Drug suppliers in the UK are being forced to stop providing their services to firms that specialise in animal research, according to the Association of the British Pharmaceutical Industry.

The firms in question are being targeted by animal rights protesters, to the extent that in the last quarter of 2004, there were what the ABPI refers to as 42 Ocapitulations, well up on last year's total.

Furthermore, the increase in the number of abusive and threatening phone calls to companies is worrying, as they amounted to 108 during 2004, compared with 8 in 2003 and 23 the previous year. The ABPI also noted that there has been 'a continuing jump in recorded damage to company, personal and public property'.

Philip Wright, ABPI's director of science and technology, regards the statistics as frightening and said that the Government needs to implement an amendment in the Serious Organised Crime Bill aimed at animal extremists, and introduce a clause protecting companies.

"The fact that more and more suppliers are being forced to drop their business with companies involved in animals research is especially ominous," he stated. "If this trend continues, it is by no means fanciful to suggest that pharmaceutical companies will seriously consider whether it is still appropriate to carry out this essential research work in the UK."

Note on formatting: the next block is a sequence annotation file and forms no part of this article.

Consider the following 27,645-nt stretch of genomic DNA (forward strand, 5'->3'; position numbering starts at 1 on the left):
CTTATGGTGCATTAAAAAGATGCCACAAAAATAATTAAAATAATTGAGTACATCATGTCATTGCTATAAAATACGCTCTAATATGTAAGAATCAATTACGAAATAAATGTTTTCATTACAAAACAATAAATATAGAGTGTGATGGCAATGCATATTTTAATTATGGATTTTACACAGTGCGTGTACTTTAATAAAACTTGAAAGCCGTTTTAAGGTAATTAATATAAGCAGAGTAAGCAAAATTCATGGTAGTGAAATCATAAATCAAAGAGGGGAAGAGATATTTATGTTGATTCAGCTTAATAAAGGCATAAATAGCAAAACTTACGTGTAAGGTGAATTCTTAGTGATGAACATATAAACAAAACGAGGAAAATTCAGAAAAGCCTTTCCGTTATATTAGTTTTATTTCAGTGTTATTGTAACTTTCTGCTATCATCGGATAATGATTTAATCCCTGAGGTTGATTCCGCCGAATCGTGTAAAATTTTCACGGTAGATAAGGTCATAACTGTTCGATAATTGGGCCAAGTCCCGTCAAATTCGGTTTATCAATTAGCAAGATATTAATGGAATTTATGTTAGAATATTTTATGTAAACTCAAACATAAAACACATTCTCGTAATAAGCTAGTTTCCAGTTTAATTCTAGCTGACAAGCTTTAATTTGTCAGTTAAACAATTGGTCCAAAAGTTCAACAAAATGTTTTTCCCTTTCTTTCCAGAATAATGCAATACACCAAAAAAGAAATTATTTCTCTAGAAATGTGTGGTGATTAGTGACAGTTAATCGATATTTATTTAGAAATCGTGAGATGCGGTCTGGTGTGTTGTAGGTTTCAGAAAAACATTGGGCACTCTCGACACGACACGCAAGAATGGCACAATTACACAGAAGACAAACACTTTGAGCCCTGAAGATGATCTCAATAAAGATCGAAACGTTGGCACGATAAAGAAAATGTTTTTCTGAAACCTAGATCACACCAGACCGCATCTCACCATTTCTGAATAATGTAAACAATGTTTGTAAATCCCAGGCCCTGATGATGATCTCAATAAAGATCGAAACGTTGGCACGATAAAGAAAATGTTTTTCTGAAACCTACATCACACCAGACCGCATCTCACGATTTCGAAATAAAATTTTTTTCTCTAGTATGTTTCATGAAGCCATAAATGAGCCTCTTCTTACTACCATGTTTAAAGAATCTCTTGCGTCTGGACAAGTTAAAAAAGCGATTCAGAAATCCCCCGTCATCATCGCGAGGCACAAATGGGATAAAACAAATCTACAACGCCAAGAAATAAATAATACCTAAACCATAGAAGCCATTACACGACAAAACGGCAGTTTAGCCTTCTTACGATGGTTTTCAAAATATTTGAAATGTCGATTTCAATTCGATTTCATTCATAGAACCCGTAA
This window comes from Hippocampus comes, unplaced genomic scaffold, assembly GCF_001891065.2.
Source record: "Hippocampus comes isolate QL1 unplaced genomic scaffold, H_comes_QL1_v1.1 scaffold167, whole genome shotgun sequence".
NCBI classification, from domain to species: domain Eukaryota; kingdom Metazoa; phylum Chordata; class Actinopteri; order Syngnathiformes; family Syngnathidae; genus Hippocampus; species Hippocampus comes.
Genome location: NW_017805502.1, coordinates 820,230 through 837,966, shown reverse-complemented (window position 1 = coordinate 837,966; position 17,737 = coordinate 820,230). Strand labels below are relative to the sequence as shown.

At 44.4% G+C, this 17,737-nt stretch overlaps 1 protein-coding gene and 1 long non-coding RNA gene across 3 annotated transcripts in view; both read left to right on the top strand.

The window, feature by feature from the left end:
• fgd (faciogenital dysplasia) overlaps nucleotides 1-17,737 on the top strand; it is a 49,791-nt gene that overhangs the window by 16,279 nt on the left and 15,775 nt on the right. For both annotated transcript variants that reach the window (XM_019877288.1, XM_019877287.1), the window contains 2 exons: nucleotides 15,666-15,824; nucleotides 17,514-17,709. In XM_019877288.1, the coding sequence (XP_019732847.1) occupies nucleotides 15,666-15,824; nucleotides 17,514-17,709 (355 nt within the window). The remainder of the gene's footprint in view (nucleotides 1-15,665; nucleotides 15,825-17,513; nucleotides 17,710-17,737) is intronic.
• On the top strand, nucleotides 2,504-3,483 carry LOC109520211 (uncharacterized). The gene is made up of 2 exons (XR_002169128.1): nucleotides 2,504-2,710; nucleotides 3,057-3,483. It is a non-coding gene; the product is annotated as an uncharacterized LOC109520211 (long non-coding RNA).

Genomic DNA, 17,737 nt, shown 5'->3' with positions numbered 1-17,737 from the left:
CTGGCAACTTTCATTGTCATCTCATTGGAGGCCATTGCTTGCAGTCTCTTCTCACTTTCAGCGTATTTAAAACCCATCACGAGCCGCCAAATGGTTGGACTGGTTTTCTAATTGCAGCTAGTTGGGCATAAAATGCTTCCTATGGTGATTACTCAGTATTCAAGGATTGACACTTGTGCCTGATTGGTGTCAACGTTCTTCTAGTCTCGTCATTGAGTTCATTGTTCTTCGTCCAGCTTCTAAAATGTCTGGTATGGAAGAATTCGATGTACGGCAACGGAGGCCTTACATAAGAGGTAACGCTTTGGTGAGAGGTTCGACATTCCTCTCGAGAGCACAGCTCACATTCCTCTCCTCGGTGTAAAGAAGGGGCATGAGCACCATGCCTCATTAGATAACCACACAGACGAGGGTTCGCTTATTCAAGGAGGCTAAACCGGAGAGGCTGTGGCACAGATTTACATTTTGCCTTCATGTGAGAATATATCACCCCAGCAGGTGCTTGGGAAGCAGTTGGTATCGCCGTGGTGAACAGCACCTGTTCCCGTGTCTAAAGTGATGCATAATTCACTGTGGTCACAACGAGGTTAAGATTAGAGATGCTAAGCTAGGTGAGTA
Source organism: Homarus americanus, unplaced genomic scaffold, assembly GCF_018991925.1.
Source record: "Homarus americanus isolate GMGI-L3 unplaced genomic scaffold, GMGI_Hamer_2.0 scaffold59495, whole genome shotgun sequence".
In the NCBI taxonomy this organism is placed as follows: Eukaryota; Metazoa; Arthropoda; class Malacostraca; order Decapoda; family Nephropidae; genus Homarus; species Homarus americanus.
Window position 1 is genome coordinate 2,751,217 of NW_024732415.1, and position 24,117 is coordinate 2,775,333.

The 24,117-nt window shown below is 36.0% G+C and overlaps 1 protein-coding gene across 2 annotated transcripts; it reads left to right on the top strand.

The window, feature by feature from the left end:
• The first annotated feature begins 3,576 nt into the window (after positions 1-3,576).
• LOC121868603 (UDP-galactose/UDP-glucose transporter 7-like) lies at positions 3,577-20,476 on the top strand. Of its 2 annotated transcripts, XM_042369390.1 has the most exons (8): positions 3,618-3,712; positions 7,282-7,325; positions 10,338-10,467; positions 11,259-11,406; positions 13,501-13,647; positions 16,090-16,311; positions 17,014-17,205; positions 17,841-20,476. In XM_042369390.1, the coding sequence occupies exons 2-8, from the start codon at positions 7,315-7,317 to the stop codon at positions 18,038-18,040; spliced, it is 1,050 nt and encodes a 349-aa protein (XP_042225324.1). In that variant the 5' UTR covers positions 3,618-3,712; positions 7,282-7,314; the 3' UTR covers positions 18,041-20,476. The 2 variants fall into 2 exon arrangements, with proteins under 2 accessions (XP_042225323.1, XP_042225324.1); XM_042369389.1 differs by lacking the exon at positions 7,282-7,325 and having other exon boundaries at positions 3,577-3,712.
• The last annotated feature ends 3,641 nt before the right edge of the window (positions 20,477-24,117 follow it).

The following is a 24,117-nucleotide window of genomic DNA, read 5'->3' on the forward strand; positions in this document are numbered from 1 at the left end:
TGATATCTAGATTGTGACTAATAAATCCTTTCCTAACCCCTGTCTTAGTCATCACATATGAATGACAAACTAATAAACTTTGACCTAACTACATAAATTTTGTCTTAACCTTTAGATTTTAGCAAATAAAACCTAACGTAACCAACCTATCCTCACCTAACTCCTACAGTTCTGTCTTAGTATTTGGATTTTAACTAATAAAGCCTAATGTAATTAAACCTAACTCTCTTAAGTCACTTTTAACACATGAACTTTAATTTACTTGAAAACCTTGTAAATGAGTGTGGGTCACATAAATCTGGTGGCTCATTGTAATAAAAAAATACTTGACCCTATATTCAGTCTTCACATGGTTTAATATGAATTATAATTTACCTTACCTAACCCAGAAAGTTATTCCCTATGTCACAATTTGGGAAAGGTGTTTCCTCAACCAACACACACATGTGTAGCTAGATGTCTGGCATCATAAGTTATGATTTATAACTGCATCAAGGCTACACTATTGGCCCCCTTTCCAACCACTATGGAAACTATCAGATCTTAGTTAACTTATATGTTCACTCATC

Dr Wright claimed that such a situation "would be a tragedy for the men, women and children of Britain as well as its economy - and, ironically, for the animals themselves, because the UK has the world¹s most stringent regulations on animal welfare."

New legislation [[02/08/04d]] has resulted in the number of visits to director's homes declining, yet the day of the announcement saw a leading animal rights activist, Heather Nicholson, being given a five-year anti-social behaviour order stopping her coming within 500 metres of Huntingdon Life Sciences, a firm which is continually targeted by animal activists.

Indeed, HLS itself was forced to relocate its main operations to the USA some three years ago and de-listed from the London Stock Exchange, claiming it needed to protect itself and its shareholders from the actions of animal activists [[10/10/01a]].